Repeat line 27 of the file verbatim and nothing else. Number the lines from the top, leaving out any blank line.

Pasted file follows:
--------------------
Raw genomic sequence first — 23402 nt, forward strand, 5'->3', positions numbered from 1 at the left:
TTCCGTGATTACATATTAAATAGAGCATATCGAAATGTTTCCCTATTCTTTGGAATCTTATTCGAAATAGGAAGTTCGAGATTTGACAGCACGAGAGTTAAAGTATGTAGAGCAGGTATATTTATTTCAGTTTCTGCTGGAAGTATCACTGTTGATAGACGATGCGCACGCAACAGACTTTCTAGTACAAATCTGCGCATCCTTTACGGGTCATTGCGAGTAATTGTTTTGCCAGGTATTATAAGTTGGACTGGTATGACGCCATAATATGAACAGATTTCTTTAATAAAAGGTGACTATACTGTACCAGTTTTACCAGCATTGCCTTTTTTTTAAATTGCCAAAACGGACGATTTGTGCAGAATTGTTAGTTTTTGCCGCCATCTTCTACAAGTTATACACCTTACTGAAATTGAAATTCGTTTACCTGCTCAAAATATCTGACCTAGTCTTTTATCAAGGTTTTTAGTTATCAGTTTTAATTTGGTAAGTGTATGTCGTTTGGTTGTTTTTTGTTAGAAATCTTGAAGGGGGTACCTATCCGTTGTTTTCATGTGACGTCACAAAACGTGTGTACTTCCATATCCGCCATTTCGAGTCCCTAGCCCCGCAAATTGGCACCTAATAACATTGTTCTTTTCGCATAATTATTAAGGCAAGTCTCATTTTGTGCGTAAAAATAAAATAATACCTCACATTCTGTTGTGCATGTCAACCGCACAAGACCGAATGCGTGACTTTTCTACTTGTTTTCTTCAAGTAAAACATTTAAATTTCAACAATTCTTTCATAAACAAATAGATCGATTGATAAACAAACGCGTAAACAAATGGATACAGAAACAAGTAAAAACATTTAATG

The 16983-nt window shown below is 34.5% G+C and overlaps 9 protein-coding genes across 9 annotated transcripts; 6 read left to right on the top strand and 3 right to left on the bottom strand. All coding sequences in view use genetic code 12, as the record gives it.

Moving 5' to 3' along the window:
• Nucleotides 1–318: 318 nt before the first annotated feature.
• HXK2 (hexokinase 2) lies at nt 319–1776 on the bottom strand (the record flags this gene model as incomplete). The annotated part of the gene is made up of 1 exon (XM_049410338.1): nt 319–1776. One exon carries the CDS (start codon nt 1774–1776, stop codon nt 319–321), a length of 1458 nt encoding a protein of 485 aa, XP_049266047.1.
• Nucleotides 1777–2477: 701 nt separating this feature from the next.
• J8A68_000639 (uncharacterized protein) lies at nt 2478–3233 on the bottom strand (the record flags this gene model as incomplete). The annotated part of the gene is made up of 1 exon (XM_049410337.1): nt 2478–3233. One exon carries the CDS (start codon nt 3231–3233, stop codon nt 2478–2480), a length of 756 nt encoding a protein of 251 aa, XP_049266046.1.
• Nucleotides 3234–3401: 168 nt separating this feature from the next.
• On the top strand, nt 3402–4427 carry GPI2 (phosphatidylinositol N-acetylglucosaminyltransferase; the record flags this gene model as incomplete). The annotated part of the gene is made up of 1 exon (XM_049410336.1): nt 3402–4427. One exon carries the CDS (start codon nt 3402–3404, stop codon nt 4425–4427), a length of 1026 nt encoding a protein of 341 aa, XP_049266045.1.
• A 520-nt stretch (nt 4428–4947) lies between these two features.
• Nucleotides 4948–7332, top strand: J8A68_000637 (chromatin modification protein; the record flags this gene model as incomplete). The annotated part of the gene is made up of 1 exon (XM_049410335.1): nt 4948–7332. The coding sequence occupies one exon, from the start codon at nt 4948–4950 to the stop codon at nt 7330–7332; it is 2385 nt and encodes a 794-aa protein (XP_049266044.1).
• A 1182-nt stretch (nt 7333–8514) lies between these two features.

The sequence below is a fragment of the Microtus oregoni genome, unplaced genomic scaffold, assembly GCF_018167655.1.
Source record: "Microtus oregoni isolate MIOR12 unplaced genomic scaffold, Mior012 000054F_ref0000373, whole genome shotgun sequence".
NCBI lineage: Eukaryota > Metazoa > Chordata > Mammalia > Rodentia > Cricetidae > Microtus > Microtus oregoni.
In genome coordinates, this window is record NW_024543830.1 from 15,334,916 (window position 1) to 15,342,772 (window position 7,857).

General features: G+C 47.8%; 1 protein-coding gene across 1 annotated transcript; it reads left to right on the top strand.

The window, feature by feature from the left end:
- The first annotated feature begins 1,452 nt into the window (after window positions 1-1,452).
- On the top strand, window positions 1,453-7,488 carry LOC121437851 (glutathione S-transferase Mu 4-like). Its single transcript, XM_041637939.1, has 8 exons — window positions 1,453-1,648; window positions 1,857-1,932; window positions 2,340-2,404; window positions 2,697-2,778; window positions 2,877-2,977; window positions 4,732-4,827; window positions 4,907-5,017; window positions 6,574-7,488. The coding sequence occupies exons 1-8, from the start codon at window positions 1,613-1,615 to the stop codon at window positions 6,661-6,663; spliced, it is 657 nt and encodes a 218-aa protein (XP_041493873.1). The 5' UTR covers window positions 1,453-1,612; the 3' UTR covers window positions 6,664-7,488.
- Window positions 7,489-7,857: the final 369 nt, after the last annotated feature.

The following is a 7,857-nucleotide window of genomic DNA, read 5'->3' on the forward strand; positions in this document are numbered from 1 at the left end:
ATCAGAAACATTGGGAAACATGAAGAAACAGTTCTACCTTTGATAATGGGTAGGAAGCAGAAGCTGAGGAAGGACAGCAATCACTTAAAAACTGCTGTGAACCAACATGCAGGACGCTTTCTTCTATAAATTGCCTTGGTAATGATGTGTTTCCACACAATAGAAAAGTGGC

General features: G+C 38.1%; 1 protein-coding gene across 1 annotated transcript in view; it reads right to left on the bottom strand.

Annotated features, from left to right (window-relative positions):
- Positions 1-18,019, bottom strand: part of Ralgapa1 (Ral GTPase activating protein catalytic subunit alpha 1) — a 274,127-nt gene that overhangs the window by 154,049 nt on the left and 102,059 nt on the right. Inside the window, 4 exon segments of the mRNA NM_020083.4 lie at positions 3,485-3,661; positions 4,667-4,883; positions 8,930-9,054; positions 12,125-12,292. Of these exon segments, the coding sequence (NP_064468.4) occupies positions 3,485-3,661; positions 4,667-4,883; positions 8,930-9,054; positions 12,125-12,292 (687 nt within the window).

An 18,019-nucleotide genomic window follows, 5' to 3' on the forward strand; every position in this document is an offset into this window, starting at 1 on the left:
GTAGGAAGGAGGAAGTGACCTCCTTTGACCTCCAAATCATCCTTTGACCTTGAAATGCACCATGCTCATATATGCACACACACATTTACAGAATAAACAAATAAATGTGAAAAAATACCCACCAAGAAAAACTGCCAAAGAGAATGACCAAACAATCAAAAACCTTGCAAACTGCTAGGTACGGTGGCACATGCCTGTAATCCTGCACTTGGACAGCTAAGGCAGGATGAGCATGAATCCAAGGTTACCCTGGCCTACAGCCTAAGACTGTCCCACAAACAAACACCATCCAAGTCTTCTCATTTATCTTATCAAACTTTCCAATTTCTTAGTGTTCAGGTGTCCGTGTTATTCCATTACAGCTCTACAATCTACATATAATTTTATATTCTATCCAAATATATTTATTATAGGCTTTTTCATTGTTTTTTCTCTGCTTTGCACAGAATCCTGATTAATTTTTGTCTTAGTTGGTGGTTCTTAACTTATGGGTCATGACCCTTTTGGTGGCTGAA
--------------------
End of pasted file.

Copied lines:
- Positions 1-18,019, bottom strand: part of Ralgapa1 (Ral GTPase activating protein catalytic subunit alpha 1) — a 274,127-nt gene that overhangs the window by 154,049 nt on the left and 102,059 nt on the right. Inside the window, 4 exon segments of the mRNA NM_020083.4 lie at positions 3,485-3,661; positions 4,667-4,883; positions 8,930-9,054; positions 12,125-12,292. Of these exon segments, the coding sequence (NP_064468.4) occupies positions 3,485-3,661; positions 4,667-4,883; positions 8,930-9,054; positions 12,125-12,292 (687 nt within the window).